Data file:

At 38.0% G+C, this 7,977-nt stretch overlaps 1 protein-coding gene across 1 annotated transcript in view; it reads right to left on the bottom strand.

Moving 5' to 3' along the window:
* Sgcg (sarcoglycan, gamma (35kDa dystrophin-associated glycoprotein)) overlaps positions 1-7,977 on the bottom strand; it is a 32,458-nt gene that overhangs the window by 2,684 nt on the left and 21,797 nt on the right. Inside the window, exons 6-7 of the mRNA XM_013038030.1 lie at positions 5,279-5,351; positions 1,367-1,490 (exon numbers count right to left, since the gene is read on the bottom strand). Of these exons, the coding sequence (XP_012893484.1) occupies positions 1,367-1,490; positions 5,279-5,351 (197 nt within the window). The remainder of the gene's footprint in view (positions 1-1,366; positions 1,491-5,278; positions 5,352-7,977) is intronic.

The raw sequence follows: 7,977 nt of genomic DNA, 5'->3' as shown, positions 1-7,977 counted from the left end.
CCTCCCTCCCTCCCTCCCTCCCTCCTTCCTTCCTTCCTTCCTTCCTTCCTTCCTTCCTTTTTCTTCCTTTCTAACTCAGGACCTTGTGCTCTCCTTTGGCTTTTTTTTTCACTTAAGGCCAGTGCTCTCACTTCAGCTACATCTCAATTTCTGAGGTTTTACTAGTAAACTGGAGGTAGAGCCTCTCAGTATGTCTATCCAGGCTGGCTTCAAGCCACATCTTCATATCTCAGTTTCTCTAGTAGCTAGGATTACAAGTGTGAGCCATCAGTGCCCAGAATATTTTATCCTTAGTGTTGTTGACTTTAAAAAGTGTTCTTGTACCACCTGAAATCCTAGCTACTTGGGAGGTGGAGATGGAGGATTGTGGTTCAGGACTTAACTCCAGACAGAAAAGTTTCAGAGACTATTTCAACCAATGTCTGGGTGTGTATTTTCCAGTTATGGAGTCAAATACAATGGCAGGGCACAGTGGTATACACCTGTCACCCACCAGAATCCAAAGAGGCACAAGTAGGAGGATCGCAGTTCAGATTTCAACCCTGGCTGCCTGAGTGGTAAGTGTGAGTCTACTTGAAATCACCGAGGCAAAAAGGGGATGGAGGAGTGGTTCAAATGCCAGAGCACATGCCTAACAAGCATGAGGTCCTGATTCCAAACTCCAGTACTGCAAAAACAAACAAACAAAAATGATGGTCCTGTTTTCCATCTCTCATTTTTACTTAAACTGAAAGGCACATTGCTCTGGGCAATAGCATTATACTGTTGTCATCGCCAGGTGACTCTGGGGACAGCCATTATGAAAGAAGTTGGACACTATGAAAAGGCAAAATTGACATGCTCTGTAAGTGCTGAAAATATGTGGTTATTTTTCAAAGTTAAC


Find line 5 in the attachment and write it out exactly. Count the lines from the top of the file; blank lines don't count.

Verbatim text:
CCTCCCTCCCTCCCTCCCTCCCTCCTTCCTTCCTTCCTTCCTTCCTTCCTTCCTTCCTTTTTCTTCCTTTCTAACTCAGGACCTTGTGCTCTCCTTTGGCTTTTTTTTTCACTTAAGGCCAGTGCTCTCACTTCAGCTACATCTCAATTTCTGAGGTTTTACTAGTAAACTGGAGGTAGAGCCTCTCAGTATGTCTATCCAGGCTGGCTTCAAGCCACATCTTCATATCTCAGTTTCTCTAGTAGCTAGGATTACAAGTGTGAGCCATCAGTGCCCAGAATATTTTATCCTTAGTGTTGTTGACTTTAAAAAGTGTTCTTGTACCACCTGAAATCCTAGCTACTTGGGAGGTGGAGATGGAGGATTGTGGTTCAGGACTTAACTCCAGACAGAAAAGTTTCAGAGACTATTTCAACCAATGTCTGGGTGTGTATTTTCCAGTTATGGAGTCAAATACAATGGCAGGGCACAGTGGTATACACCTGTCACCCACCAGAATCCAAAGAGGCACAAGTAGGAGGATCGCAGTTCAGATTTCAACCCTGGCTGCCTGAGTGGTAAGTGTGAGTCTACTTGAAATCACCGAGGCAAAAAGGGGATGGAGGAGTGGTTCAAATGCCAGAGCACATGCCTAACAAGCATGAGGTCCTGATTCCAAACTCCAGTACTGCAAAAACAAACAAACAAAAATGATGGTCCTGTTTTCCATCTCTCATTTTTACTTAAACTGAAAGGCACATTGCTCTGGGCAATAGCATTATACTGTTGTCATCGCCAGGTGACTCTGGGGACAGCCATTATGAAAGAAGTTGGACACTATGAAAAGGCAAAATTGACATGCTCTGTAAGTGCTGAAAATATGTGGTTATTTTTCAAAGTTAAC